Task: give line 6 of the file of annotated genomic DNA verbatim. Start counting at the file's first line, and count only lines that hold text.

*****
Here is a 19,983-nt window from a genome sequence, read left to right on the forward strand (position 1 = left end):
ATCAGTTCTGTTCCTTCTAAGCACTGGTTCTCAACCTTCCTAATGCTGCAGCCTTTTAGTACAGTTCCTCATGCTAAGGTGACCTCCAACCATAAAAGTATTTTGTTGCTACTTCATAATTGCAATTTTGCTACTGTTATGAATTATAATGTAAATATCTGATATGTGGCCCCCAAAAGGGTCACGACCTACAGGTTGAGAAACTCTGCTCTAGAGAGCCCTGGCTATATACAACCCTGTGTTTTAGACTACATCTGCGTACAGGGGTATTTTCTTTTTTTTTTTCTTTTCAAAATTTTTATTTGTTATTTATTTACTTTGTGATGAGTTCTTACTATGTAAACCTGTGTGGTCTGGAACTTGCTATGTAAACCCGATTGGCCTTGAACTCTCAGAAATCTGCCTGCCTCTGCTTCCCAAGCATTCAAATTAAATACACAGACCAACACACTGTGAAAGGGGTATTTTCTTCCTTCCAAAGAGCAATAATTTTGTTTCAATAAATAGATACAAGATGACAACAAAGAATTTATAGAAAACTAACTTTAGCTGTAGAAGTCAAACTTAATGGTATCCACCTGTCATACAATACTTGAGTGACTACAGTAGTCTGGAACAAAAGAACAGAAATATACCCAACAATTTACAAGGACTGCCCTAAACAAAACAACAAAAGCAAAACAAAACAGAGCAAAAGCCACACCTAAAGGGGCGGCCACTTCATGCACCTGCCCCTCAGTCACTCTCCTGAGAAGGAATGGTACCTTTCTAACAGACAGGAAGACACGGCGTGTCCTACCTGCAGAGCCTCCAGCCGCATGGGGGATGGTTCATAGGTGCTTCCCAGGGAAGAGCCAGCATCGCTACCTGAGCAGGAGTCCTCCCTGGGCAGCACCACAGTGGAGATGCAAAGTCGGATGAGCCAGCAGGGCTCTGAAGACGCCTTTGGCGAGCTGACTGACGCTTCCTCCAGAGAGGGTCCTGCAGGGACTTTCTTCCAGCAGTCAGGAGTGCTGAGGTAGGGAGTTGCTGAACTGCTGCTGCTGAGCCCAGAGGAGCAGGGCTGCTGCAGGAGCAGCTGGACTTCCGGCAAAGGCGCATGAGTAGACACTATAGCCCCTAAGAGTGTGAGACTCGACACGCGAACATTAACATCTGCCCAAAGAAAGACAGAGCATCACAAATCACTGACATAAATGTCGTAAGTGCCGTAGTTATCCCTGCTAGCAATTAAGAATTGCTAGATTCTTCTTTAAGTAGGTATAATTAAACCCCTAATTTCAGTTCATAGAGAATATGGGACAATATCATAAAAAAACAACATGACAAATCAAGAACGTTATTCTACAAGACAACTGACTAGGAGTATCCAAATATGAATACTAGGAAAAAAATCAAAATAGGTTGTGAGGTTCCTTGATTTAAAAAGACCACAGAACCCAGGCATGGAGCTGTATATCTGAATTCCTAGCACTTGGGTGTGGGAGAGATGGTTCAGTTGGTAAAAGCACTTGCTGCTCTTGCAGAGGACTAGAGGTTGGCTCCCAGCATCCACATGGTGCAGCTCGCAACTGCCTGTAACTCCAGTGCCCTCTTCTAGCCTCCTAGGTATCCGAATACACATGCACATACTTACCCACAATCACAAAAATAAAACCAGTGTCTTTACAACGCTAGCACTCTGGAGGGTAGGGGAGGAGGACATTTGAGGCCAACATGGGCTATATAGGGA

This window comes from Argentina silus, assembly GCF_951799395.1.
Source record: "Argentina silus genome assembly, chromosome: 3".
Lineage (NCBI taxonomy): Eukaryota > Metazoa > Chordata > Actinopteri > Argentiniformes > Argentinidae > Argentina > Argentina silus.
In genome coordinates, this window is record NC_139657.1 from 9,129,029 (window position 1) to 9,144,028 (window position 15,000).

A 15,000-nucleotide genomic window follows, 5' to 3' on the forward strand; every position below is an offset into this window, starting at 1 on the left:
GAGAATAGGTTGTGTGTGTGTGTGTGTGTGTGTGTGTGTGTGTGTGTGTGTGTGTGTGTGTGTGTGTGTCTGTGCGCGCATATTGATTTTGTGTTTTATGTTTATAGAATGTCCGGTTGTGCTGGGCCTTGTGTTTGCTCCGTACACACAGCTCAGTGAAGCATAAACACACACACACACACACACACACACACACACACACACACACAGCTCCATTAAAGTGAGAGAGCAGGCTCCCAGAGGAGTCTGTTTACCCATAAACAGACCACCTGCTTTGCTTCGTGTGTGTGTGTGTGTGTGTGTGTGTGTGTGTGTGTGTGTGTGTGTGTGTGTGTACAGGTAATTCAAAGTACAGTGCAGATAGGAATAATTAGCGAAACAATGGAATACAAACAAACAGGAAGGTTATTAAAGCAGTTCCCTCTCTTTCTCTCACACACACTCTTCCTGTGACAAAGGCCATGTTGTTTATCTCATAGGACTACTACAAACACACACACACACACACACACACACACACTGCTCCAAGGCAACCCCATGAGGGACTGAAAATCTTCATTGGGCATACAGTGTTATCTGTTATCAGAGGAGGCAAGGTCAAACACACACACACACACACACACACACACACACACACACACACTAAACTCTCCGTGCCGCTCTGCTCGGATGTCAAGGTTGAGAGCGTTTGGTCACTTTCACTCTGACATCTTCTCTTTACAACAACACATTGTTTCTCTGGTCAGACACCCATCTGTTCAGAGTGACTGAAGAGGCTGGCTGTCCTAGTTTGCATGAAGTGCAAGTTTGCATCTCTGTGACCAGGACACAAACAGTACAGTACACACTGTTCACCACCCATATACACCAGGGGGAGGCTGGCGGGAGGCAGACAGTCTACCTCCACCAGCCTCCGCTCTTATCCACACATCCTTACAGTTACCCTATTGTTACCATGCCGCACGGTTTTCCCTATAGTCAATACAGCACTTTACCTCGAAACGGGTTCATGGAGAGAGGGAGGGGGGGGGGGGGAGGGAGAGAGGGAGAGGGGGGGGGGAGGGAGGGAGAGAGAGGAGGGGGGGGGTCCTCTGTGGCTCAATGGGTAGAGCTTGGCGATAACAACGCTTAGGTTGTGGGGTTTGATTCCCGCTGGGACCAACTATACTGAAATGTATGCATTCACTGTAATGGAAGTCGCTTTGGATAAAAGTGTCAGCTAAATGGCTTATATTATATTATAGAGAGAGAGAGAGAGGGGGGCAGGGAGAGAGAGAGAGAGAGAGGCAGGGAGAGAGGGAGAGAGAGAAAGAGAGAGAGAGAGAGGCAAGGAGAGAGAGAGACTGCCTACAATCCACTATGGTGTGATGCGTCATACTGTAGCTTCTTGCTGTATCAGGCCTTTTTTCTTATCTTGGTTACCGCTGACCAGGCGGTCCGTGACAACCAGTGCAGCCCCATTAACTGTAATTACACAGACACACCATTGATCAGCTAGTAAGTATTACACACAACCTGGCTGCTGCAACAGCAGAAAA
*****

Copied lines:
In genome coordinates, this window is record NC_139657.1 from 9,129,029 (window position 1) to 9,144,028 (window position 15,000).